Boris Johnson yesterday published a report explaining why a committee of MPs should not rule that he deliberately misled parliament over Partygate.
Johnson is being investigated by a cross-party group called the privileges committees over whether he deliberately misled his colleagues when he repeatedly asserted that no Covid rules were broken during lockdown - a claim that was ultimately disputed by the Sue Gray report and the Met Police who last year handed out a number of fines for Covid rule-breaking.
In their interim report, they said he should it have been "obvious" to the former PM that rules had been broken.
But in his 52-page response, Johnson moaned that Downing Street had too narrow corridors to socially distance in and that the MPs investigating him as part of the privileges committee were behaving in a "highly partisan" manner.
Johnson said that he "did not intentionally or recklessly mislead" MPs when he claimed all Covid rules were followed and that he listened to his aides when deciding how to act during the period.
Today, he will be grilled by the privileges committee in a four-hour oral evidence session to further set out his defence.
Speaking ahead of his appearance before the privileges committee tomorrow, Johnson said: “I look forward very much to the committee session tomorrow.’I look forward very much to the committee session tomorrow.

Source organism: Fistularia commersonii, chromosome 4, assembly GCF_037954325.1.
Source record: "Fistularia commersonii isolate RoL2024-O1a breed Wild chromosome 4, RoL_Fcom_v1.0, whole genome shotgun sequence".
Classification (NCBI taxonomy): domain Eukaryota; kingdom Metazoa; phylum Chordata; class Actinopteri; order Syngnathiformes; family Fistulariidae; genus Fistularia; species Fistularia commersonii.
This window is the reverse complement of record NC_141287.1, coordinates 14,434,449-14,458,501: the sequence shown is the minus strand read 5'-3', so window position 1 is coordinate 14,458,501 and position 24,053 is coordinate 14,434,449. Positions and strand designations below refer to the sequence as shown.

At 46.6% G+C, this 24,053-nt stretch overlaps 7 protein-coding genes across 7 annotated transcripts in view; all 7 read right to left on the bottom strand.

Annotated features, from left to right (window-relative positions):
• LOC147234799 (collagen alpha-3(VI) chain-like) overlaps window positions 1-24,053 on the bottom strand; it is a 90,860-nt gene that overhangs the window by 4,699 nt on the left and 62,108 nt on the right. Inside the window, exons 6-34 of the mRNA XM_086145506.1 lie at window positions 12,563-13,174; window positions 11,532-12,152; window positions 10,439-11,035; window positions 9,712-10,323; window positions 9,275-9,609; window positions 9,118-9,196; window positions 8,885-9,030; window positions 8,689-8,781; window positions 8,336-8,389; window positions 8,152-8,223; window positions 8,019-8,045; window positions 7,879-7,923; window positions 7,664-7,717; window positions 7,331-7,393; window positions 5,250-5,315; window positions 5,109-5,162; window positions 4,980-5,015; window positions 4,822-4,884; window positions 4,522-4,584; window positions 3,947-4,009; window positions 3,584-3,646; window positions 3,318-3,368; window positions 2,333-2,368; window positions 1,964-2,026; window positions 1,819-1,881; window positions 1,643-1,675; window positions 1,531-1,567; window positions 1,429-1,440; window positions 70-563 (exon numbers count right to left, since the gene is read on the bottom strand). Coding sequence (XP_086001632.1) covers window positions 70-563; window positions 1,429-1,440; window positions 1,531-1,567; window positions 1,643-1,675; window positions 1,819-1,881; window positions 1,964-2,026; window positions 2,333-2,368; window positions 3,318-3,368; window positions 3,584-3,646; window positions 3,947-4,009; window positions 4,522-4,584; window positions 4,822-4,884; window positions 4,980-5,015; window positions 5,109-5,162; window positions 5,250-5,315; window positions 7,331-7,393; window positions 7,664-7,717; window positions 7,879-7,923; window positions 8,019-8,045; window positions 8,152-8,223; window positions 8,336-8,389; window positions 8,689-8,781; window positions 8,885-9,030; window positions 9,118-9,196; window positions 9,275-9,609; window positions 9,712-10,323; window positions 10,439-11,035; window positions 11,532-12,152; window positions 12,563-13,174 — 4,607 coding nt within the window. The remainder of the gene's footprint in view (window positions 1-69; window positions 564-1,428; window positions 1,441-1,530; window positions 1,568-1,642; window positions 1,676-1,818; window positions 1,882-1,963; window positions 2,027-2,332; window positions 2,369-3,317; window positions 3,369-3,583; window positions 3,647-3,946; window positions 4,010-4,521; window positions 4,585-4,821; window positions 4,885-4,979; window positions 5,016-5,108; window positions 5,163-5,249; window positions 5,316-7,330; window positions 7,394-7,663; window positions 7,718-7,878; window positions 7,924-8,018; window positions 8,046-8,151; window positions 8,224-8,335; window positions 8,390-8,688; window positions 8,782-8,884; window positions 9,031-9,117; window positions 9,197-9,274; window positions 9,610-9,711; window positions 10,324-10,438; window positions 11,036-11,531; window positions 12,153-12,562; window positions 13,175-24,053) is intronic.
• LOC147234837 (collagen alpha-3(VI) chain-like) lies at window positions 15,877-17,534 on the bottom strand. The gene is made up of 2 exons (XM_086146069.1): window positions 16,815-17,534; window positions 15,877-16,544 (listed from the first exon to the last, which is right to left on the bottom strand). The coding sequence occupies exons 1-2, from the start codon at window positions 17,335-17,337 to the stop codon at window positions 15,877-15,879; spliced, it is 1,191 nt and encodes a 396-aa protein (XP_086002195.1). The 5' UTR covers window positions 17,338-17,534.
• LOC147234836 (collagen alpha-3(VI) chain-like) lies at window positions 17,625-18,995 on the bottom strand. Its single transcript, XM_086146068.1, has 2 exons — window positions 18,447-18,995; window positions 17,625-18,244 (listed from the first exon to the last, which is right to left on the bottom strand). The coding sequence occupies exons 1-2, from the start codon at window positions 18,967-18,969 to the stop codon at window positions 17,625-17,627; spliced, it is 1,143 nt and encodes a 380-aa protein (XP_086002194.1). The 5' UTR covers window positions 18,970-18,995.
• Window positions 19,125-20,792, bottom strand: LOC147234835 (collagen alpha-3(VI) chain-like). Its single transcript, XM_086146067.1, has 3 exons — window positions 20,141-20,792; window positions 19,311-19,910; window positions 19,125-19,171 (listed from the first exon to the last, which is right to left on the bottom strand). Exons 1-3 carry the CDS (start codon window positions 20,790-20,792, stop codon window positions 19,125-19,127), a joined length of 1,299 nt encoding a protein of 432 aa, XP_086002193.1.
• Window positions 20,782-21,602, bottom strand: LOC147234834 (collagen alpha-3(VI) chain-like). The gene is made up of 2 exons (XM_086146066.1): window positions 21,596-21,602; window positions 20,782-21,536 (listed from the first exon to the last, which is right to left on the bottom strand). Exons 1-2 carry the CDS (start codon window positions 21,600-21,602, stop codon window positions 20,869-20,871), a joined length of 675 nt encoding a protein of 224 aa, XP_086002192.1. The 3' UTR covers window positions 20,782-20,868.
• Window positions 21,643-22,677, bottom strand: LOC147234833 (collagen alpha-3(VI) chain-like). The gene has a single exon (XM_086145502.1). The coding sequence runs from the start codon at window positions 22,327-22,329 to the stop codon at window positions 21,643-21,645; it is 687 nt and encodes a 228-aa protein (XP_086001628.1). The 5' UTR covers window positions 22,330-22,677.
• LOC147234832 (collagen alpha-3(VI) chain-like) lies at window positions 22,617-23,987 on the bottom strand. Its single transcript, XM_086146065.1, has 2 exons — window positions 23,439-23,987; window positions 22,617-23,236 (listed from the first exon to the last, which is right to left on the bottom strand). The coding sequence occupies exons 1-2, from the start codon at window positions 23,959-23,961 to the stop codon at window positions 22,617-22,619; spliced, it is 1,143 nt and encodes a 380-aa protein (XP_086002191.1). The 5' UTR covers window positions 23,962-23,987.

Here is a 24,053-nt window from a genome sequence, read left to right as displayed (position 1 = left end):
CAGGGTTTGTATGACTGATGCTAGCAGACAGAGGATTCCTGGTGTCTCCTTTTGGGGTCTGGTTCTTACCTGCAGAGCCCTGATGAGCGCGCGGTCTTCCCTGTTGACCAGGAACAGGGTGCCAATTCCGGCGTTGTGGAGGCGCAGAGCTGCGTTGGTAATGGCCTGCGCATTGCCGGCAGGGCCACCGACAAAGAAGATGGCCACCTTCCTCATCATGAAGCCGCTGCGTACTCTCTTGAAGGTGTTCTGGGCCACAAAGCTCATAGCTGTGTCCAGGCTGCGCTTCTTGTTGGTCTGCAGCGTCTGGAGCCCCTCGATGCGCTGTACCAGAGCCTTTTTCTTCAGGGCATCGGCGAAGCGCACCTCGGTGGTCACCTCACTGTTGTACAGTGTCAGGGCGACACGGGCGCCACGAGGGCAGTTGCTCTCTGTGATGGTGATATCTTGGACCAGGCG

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“I believe that the evidence conclusively shows that I did not knowingly or recklessly mislead parliament.
“The committee has produced not a shred of evidence to show that I have.”
But his fellow Conservative MPs had mixed views regarding whether he was in the right or wrong.
Some like Nadine Dorries and Andrea Jenkyns showed their support:
But others like David Davis weren't so sure. The former cabinet minister told The Independent: “The idea of ministers just saying whatever special advisers write for them is unutterable b*****ks. If that’s the strength of the argument he is sinking without trace. If that’s it, then he’s in for a torrid time.”
Davis added: “[Johnson] could have checked the advice with the authorities – with the cabinet secretary and permanent secretaries at departments in charge of the restrictions. After all, these were rules he authorised.”
Ultimately it is for the committee to decide whether he is in trouble or not. But given their scathng interim report, it is not looking good.
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